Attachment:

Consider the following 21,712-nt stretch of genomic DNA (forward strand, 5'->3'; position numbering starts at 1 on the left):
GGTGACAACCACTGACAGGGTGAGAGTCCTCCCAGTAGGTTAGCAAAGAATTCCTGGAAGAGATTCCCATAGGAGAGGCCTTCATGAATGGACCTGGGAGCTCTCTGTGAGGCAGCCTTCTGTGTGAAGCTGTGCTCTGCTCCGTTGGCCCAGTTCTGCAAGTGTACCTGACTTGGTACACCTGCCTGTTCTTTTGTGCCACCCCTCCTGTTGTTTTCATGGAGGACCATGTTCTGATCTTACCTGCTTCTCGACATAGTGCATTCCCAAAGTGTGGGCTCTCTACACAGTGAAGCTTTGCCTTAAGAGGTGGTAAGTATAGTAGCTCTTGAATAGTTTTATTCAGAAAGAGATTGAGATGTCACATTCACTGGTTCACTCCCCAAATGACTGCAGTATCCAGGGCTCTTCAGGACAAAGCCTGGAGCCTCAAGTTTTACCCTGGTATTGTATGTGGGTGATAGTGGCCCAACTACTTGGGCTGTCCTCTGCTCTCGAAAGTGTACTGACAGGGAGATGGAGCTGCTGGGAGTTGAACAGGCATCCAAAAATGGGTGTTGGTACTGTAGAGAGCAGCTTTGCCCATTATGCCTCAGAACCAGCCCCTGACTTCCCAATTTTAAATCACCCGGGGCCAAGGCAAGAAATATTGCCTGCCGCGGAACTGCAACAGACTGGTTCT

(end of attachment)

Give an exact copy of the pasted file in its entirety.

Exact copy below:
Consider the following 21,712-nt stretch of genomic DNA (forward strand, 5'->3'; position numbering starts at 1 on the left):
GGTGACAACCACTGACAGGGTGAGAGTCCTCCCAGTAGGTTAGCAAAGAATTCCTGGAAGAGATTCCCATAGGAGAGGCCTTCATGAATGGACCTGGGAGCTCTCTGTGAGGCAGCCTTCTGTGTGAAGCTGTGCTCTGCTCCGTTGGCCCAGTTCTGCAAGTGTACCTGACTTGGTACACCTGCCTGTTCTTTTGTGCCACCCCTCCTGTTGTTTTCATGGAGGACCATGTTCTGATCTTACCTGCTTCTCGACATAGTGCATTCCCAAAGTGTGGGCTCTCTACACAGTGAAGCTTTGCCTTAAGAGGTGGTAAGTATAGTAGCTCTTGAATAGTTTTATTCAGAAAGAGATTGAGATGTCACATTCACTGGTTCACTCCCCAAATGACTGCAGTATCCAGGGCTCTTCAGGACAAAGCCTGGAGCCTCAAGTTTTACCCTGGTATTGTATGTGGGTGATAGTGGCCCAACTACTTGGGCTGTCCTCTGCTCTCGAAAGTGTACTGACAGGGAGATGGAGCTGCTGGGAGTTGAACAGGCATCCAAAAATGGGTGTTGGTACTGTAGAGAGCAGCTTTGCCCATTATGCCTCAGAACCAGCCCCTGACTTCCCAATTTTAAATCACCCGGGGCCAAGGCAAGAAATATTGCCTGCCGCGGAACTGCAACAGACTGGTTCT